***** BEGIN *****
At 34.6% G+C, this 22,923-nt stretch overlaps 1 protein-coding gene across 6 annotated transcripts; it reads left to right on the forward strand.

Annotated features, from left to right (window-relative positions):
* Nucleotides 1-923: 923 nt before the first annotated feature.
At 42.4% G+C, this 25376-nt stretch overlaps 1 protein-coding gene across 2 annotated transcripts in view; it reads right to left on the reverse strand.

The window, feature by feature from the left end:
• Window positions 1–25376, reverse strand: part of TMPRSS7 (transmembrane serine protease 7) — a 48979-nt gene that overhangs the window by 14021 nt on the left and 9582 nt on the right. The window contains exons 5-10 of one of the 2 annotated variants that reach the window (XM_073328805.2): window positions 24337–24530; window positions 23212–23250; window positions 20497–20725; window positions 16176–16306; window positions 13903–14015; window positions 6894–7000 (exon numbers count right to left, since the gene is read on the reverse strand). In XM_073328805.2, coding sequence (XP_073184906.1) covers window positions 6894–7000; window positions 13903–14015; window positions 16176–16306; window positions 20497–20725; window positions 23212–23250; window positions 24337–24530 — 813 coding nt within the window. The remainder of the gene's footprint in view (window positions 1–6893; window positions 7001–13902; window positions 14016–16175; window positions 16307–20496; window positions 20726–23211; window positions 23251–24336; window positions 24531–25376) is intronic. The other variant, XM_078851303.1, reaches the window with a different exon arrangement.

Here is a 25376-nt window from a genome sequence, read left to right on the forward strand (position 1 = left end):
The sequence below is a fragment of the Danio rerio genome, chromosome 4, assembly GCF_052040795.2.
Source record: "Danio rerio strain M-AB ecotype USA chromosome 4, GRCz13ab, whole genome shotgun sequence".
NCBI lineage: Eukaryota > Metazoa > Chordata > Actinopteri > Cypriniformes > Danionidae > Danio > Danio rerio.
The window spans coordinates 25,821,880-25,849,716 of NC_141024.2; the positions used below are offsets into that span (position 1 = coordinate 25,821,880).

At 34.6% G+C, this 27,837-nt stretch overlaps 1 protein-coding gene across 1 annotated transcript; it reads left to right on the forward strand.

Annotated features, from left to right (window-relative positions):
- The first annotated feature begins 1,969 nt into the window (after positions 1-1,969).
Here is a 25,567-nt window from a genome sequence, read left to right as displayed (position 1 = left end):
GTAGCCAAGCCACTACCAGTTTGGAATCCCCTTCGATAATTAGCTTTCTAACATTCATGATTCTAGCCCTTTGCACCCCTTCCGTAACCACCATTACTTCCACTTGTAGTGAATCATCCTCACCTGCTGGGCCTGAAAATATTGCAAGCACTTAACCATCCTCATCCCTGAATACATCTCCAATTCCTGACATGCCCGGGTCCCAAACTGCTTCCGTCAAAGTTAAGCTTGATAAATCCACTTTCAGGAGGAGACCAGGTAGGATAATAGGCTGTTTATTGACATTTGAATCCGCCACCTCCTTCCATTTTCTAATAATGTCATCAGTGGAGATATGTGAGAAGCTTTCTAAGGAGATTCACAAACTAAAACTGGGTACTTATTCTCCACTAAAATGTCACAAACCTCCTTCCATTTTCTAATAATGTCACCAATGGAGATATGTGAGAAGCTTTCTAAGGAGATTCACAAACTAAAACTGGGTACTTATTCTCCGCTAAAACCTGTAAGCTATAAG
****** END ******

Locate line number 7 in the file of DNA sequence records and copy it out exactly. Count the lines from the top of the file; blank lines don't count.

Here is a 25376-nt window from a genome sequence, read left to right on the forward strand (position 1 = left end):